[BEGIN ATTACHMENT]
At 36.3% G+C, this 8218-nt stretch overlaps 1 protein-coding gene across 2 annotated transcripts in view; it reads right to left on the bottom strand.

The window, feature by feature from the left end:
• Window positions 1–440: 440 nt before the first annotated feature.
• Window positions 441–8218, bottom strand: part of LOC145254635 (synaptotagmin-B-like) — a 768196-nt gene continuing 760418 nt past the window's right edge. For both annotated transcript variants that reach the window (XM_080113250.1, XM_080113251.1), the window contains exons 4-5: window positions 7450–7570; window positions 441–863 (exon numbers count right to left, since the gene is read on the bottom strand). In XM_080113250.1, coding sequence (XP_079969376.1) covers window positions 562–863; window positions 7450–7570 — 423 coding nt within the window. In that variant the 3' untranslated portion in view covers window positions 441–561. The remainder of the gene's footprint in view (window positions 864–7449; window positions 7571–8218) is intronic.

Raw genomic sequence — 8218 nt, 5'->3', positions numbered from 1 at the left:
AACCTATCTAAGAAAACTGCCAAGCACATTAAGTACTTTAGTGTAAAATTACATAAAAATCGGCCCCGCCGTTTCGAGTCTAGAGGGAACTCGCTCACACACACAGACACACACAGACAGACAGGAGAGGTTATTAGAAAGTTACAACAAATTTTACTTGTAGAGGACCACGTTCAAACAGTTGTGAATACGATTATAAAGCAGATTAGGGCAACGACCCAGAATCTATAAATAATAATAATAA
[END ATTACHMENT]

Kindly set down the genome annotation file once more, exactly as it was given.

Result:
At 36.3% G+C, this 8218-nt stretch overlaps 1 protein-coding gene across 2 annotated transcripts in view; it reads right to left on the bottom strand.

The window, feature by feature from the left end:
• Window positions 1–440: 440 nt before the first annotated feature.
• Window positions 441–8218, bottom strand: part of LOC145254635 (synaptotagmin-B-like) — a 768196-nt gene continuing 760418 nt past the window's right edge. For both annotated transcript variants that reach the window (XM_080113250.1, XM_080113251.1), the window contains exons 4-5: window positions 7450–7570; window positions 441–863 (exon numbers count right to left, since the gene is read on the bottom strand). In XM_080113250.1, coding sequence (XP_079969376.1) covers window positions 562–863; window positions 7450–7570 — 423 coding nt within the window. In that variant the 3' untranslated portion in view covers window positions 441–561. The remainder of the gene's footprint in view (window positions 864–7449; window positions 7571–8218) is intronic.

Raw genomic sequence — 8218 nt, 5'->3', positions numbered from 1 at the left:
AACCTATCTAAGAAAACTGCCAAGCACATTAAGTACTTTAGTGTAAAATTACATAAAAATCGGCCCCGCCGTTTCGAGTCTAGAGGGAACTCGCTCACACACACAGACACACACAGACAGACAGGAGAGGTTATTAGAAAGTTACAACAAATTTTACTTGTAGAGGACCACGTTCAAACAGTTGTGAATACGATTATAAAGCAGATTAGGGCAACGACCCAGAATCTATAAATAATAATAATAA